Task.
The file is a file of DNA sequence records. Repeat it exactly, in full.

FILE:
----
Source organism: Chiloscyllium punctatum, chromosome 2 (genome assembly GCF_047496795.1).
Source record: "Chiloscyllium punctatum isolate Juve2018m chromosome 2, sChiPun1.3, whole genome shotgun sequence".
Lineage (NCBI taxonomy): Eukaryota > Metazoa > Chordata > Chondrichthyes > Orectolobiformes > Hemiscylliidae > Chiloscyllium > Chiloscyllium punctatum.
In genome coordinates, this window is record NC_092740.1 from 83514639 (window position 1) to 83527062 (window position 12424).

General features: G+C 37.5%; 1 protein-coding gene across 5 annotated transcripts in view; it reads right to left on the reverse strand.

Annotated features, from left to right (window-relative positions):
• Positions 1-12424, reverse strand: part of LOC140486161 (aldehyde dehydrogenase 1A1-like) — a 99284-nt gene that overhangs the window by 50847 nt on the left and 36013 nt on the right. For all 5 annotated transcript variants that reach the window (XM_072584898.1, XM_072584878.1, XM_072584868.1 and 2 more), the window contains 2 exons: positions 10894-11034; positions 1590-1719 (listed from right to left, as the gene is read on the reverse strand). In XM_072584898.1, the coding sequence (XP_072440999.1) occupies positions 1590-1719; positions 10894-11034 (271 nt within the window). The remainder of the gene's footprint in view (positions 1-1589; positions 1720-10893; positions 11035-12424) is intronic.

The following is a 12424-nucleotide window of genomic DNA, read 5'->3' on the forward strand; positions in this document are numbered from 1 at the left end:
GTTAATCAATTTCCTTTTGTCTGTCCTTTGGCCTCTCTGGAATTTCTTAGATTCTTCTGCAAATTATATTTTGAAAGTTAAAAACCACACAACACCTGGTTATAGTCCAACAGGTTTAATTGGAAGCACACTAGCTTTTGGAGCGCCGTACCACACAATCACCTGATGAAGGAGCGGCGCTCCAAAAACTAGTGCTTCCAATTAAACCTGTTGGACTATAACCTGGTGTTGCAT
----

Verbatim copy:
Source organism: Chiloscyllium punctatum, chromosome 2 (genome assembly GCF_047496795.1).
Source record: "Chiloscyllium punctatum isolate Juve2018m chromosome 2, sChiPun1.3, whole genome shotgun sequence".
Lineage (NCBI taxonomy): Eukaryota > Metazoa > Chordata > Chondrichthyes > Orectolobiformes > Hemiscylliidae > Chiloscyllium > Chiloscyllium punctatum.
In genome coordinates, this window is record NC_092740.1 from 83514639 (window position 1) to 83527062 (window position 12424).

General features: G+C 37.5%; 1 protein-coding gene across 5 annotated transcripts in view; it reads right to left on the reverse strand.

Annotated features, from left to right (window-relative positions):
• Positions 1-12424, reverse strand: part of LOC140486161 (aldehyde dehydrogenase 1A1-like) — a 99284-nt gene that overhangs the window by 50847 nt on the left and 36013 nt on the right. For all 5 annotated transcript variants that reach the window (XM_072584898.1, XM_072584878.1, XM_072584868.1 and 2 more), the window contains 2 exons: positions 10894-11034; positions 1590-1719 (listed from right to left, as the gene is read on the reverse strand). In XM_072584898.1, the coding sequence (XP_072440999.1) occupies positions 1590-1719; positions 10894-11034 (271 nt within the window). The remainder of the gene's footprint in view (positions 1-1589; positions 1720-10893; positions 11035-12424) is intronic.

The following is a 12424-nucleotide window of genomic DNA, read 5'->3' on the forward strand; positions in this document are numbered from 1 at the left end:
GTTAATCAATTTCCTTTTGTCTGTCCTTTGGCCTCTCTGGAATTTCTTAGATTCTTCTGCAAATTATATTTTGAAAGTTAAAAACCACACAACACCTGGTTATAGTCCAACAGGTTTAATTGGAAGCACACTAGCTTTTGGAGCGCCGTACCACACAATCACCTGATGAAGGAGCGGCGCTCCAAAAACTAGTGCTTCCAATTAAACCTGTTGGACTATAACCTGGTGTTGCAT